Ahead of a sell-out European football match, Manchester police tracked fans' movements via CCTV and Russian security officials joined them in the control room to learn more about tactics.
Officers, tipped off about a group of potentially disruptive supporters in the hours before last week's Champions League clash between Manchester United and CSKA Moscow, moved swiftly to intercept them.
The fans "are keen on participating in disorder in Manchester," Inspector Lee Cooklynn told a pre-game briefing at police headquarters five miles from the stadium in northwest England.
Police held the group of around 60 in a car park and escorted them back onto a train before any trouble flared.
The match was attended by around 75,000 people, including 1,270 CSKA fans and a delegation of Russian security officials, who visited police headquarters prior to the match.
It marked the latest dialogue between the two countries' police as Russia prepares to host the 2018 World Cup.
After decades of dealing with England's infamous, but much-reduced, football hooligan culture, British commanders have strategies and tactics to share.
Russia is grappling with its own hooligan problem and fears violence could overshadow the tournament next summer.
Fighting between well-prepared Russian fans and English supporters marred their Euro 2016 game in Marseille, France, and both sides are eager to avoid a repeat next summer.
Britain and Russia may have tense political relations, but -- in football policing at least -- they are cooperating.
"It's an opportunity to build relationships and a rapport, explain to them how England fans are normally treated (and) how we would work the policing," Assistant Chief Constable Mark Roberts, Britain?s most senior officer in charge of football, told AFP in Manchester.
"Clearly after what happened in Marseille and some of the other... issues that associate themselves with football in Russia, there is a potential issue."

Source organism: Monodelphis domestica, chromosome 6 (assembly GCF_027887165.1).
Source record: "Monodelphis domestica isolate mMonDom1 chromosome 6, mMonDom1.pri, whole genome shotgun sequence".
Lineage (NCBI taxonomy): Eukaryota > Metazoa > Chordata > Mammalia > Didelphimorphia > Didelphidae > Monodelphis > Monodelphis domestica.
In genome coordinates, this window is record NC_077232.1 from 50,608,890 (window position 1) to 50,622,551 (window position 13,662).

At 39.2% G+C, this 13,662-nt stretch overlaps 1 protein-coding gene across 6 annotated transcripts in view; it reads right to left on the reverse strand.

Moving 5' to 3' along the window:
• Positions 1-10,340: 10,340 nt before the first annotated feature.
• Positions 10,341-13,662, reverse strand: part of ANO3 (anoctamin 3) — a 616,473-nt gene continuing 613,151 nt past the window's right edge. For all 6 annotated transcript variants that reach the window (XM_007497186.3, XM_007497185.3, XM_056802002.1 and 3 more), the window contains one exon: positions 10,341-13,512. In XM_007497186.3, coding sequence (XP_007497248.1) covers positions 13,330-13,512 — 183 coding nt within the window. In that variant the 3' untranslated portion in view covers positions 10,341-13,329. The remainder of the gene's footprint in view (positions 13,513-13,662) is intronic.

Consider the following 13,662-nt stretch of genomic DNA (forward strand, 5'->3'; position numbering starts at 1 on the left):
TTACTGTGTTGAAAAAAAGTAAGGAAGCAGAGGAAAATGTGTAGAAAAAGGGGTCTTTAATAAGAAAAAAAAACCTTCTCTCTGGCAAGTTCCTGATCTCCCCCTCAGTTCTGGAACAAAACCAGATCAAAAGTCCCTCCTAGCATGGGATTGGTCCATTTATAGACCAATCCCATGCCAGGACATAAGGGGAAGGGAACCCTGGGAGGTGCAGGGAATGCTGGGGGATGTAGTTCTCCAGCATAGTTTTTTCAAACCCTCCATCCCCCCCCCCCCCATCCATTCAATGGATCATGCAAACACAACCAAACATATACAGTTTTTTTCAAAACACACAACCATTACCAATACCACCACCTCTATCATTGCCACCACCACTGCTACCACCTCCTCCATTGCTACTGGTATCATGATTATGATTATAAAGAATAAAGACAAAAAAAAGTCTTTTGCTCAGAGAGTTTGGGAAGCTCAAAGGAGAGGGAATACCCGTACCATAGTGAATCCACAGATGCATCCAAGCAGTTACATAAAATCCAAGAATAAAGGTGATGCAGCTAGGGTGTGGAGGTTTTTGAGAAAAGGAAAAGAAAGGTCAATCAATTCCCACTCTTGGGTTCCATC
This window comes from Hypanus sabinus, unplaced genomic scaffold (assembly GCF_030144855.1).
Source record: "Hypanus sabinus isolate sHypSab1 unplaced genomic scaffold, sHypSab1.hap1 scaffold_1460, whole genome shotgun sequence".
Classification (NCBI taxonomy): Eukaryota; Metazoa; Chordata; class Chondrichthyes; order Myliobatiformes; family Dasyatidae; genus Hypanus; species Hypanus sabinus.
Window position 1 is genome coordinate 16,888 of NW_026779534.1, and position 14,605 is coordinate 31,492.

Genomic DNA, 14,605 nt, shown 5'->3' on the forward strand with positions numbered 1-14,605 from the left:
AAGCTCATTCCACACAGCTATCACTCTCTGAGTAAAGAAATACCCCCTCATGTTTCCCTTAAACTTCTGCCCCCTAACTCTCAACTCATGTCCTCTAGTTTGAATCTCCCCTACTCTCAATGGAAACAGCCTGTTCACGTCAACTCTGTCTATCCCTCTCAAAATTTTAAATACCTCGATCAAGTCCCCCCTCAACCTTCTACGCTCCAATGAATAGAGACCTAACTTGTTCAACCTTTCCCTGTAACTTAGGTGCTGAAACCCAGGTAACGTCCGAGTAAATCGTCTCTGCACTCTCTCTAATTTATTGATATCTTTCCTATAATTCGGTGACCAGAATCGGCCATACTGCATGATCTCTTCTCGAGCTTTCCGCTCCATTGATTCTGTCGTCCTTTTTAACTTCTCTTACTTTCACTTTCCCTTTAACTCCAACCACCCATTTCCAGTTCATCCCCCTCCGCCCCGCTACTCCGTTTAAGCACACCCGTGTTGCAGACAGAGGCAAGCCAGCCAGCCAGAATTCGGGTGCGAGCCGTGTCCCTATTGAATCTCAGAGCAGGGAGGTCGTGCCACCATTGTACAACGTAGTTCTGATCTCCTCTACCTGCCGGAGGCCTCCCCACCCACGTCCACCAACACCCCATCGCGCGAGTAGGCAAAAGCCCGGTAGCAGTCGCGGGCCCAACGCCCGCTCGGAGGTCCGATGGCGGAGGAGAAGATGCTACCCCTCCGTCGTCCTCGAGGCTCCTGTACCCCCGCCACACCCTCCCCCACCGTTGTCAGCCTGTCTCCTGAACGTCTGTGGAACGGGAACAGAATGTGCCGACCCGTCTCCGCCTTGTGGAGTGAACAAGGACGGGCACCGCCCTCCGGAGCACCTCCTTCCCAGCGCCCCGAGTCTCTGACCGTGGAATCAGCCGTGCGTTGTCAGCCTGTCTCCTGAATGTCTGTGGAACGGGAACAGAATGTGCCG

- 'Style and philosophy' -
Although football-related violence still occurs in Britain, it has been largely eradicated from stadiums.
A combination of intelligence, stewarding, CCTV and laws allowing authorities to ban problem fans from travelling to games has helped, according to Chief Superintendent John O'Hare, who is in charge of football policing in Manchester.
"What we try and show them is a different policing style and philosophy," he said after hosting the Russian delegation.
"We've very much progressed from treating football fans as criminals, and treating them like animals sometimes, to understanding that the vast majority are thoroughly decent individuals."
The fact-finding missions have gone in both directions.
British police travelled to Moscow earlier this year, when English teams played there without off-field incident.
Roberts said officers will return during the World Cup, to a coordination centre and the cities of Volgograd, Nizhny Novgorod and Kaliningrad, where England will play.
Junior Foreign Office minister Alan Duncan met his Russian counterpart Vladimir Titov earlier this month to discuss security.
The British embassy in Moscow has also toured all 11 of the host cities to see safety and security preparations.
Meanwhile Britain's Foreign Office has launched a "be on the ball" campaign for up to 20,000 English fans expected, with tips and checks to "help avoid preventable problems".
Roberts hopes they will be "aware that you're in a different culture", minimising notoriously heavy drinking and rowdiness, and that Russian authorities mirror British police's more hands-off approach.
"But you've got to accept it is Russia, it is their policing style... and you need to cater your behaviour towards that," he added.
- 'On people's minds' -
Andy Mitten, editor of Manchester United?s fanzine, has watched British football policing improve over the decades, and is heartened Russian officials are taking note.
"It's very sophisticated and very successful now, and I think other police forces can learn from the British," he said.
Mitten, who has followed United to Russia on numerous occasions, believes fears of violence next summer are "overplayed", citing a recent crackdown on hooligans by Russian President Vladimir Putin.
"They know that if there are incidents of hooliganism, it will be reported and it will put such a black mark on the image of Russia," he said.
But with memories of Marseille and British tabloids warning of Russia's "bloodthirsty hooligans", some supporters are wary.
"It's definitely on people's minds," said Danny Kay, 27, from Bolton.
"(Russian police) have got a pretty bad rep over here... I don't think anyone would really have any confidence in them."
Russian fans in Manchester sounded more reassuring.
"It's safe -- people are really friendly and I think everything will be fine," said Angelika Chelysheva, a 27-year-old Moscovite.
The match in Manchester -- categorised as "medium-risk" for disorder ?- passed off peacefully, with police making just two related arrests, for drunken behaviour.
"It's all in the planning really -- that's the key to the success of these operations," said Chief Inspector Andy Sutcliffe, surveying Old Trafford's busy, but peaceful, forecourt.
© 2017 AFP